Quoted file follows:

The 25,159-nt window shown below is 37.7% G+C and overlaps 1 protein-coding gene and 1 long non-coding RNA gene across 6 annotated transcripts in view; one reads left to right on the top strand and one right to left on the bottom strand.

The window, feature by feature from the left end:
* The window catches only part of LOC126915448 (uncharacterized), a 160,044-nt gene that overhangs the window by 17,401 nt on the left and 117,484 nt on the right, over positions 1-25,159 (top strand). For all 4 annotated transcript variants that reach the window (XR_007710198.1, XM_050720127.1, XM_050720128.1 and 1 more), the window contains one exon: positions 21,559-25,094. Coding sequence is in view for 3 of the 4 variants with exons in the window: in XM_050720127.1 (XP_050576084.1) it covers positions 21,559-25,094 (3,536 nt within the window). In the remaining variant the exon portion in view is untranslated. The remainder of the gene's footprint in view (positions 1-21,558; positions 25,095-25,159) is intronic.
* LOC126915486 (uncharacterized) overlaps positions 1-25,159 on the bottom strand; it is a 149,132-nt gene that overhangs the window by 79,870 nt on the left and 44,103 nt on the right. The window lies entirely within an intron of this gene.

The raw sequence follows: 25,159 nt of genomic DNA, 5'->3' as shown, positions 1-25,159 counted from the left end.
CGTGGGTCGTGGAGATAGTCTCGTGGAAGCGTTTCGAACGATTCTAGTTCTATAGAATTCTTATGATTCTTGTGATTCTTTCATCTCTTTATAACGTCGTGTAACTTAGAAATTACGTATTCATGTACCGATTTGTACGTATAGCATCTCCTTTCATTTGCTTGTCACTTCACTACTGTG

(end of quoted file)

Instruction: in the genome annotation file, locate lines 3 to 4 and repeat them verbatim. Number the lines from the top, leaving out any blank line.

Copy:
* The window catches only part of LOC126915448 (uncharacterized), a 160,044-nt gene that overhangs the window by 17,401 nt on the left and 117,484 nt on the right, over positions 1-25,159 (top strand). For all 4 annotated transcript variants that reach the window (XR_007710198.1, XM_050720127.1, XM_050720128.1 and 1 more), the window contains one exon: positions 21,559-25,094. Coding sequence is in view for 3 of the 4 variants with exons in the window: in XM_050720127.1 (XP_050576084.1) it covers positions 21,559-25,094 (3,536 nt within the window). In the remaining variant the exon portion in view is untranslated. The remainder of the gene's footprint in view (positions 1-21,558; positions 25,095-25,159) is intronic.
* LOC126915486 (uncharacterized) overlaps positions 1-25,159 on the bottom strand; it is a 149,132-nt gene that overhangs the window by 79,870 nt on the left and 44,103 nt on the right. The window lies entirely within an intron of this gene.